Eating for Your Eyes
September 16th, 2016 by Carolina Eye Associates
Eating a heart-healthy diet? What’s good for the heart is also good for the eyes. A diet low in fat and rich in fruits, vegetables and whole grains can benefit not only your heart but your eyes. There are some foods that stand out as particularly helpful for eye health and many may help lower your risk or delay age-related macular degeneration (AMD) and cataracts. Here are four foods you should make sure are part of your diet.
Leafy green vegetables such as kale are high in lutein and zeaxanthin, two nutrients found in the healthy eye. Other dark leafy green vegetables, like spinach, romaine lettuce, collards and turnip greens, also contain significant amounts of lutein and zeaxanthin. Eggs are also a good source of these nutrients, as are broccoli, peas and corn.
Cold-water fish. Some studies suggest that diets rich in omega-3 fatty acid from cold-water fish like salmon, tuna, sardines and halibut reduce the risk of developing eye disease later in life.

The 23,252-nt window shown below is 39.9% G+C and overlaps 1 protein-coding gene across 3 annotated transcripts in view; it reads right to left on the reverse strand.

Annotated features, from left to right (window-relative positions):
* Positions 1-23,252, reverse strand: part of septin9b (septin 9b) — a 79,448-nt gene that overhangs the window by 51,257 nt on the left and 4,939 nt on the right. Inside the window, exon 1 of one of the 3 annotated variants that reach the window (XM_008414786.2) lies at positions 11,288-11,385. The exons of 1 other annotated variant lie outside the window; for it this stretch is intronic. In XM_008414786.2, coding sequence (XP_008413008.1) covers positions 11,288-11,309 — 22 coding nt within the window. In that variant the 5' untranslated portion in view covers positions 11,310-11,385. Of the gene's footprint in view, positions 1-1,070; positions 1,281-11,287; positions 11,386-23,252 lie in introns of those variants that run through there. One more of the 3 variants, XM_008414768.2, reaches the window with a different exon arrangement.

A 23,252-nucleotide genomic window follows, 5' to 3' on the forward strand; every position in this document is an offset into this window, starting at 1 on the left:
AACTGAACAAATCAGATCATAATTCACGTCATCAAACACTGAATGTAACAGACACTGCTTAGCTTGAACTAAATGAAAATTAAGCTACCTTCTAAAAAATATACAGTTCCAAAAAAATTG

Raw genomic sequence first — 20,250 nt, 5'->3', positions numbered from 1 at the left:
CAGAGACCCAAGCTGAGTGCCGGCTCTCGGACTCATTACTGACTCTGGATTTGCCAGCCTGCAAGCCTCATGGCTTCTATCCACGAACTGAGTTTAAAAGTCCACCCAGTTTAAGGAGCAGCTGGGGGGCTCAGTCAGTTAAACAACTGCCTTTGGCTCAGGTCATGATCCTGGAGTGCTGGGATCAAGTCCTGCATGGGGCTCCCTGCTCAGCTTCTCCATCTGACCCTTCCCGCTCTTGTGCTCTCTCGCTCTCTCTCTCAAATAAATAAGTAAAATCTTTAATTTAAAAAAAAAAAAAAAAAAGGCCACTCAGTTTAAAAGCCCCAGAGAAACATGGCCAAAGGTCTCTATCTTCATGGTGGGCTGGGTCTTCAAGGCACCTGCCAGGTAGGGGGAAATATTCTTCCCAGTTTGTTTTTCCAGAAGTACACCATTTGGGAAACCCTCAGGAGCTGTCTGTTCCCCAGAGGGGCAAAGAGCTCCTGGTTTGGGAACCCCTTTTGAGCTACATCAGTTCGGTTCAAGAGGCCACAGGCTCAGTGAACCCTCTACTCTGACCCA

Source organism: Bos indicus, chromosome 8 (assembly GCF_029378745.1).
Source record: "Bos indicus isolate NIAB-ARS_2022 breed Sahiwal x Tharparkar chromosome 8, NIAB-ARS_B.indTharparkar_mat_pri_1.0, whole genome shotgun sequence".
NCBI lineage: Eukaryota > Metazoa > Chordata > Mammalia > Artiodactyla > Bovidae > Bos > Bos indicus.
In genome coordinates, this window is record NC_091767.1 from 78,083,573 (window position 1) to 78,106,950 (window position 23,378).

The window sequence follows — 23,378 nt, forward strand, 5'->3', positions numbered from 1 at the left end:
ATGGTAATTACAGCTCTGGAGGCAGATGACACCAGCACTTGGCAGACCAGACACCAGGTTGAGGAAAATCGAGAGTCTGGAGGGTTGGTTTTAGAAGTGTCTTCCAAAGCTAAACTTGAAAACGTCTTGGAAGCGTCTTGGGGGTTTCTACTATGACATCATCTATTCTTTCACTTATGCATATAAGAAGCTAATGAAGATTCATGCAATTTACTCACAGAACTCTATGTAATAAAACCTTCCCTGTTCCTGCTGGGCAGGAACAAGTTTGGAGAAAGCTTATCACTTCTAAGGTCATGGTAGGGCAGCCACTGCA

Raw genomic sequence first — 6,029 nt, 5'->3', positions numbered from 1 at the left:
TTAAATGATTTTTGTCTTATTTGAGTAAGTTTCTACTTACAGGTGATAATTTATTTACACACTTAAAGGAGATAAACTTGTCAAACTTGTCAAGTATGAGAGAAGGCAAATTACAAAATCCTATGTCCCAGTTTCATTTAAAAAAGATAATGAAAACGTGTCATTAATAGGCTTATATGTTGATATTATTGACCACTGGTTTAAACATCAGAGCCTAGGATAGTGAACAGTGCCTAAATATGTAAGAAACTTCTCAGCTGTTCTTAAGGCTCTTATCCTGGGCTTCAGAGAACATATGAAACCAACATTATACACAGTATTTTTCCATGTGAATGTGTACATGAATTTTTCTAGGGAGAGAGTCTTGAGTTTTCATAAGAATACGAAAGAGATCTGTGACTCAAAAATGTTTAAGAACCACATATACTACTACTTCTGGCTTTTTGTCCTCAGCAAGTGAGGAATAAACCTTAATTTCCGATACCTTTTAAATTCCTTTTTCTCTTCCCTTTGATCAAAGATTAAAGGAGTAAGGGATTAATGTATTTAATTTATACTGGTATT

Oranges and all citrus such as grapefruit, tangerines, and lemons are high in vitamin C, an antioxidant that is critical to eye health. Scientists have found that your eyes need relatively high levels of vitamin C to function properly. Other foods that offer benefits similar to oranges include peaches, red peppers, tomatoes and strawberries.
Legumes of all kinds, including black-eyed peas, kidney beans, lima beans, and peanuts contain zinc, an essential trace mineral that is found in high concentration in the eyes. Zinc may help protect your eyes from the damaging effects of light. Other foods high in zinc include oysters, lean red meat, poultry and fortified cereals.
But what about carrots? Carrots are high in beta-carotene, a nutrient that helps with night vision, as are other orange-colored fruits and vegetables like sweet potatoes, apricots and cantaloupe. Making them a part of a colorful diet can also help keep your eyes healthy.
For more information call Carolina Eye at (910) 295-2100 or toll-free at (800) 733-5357.
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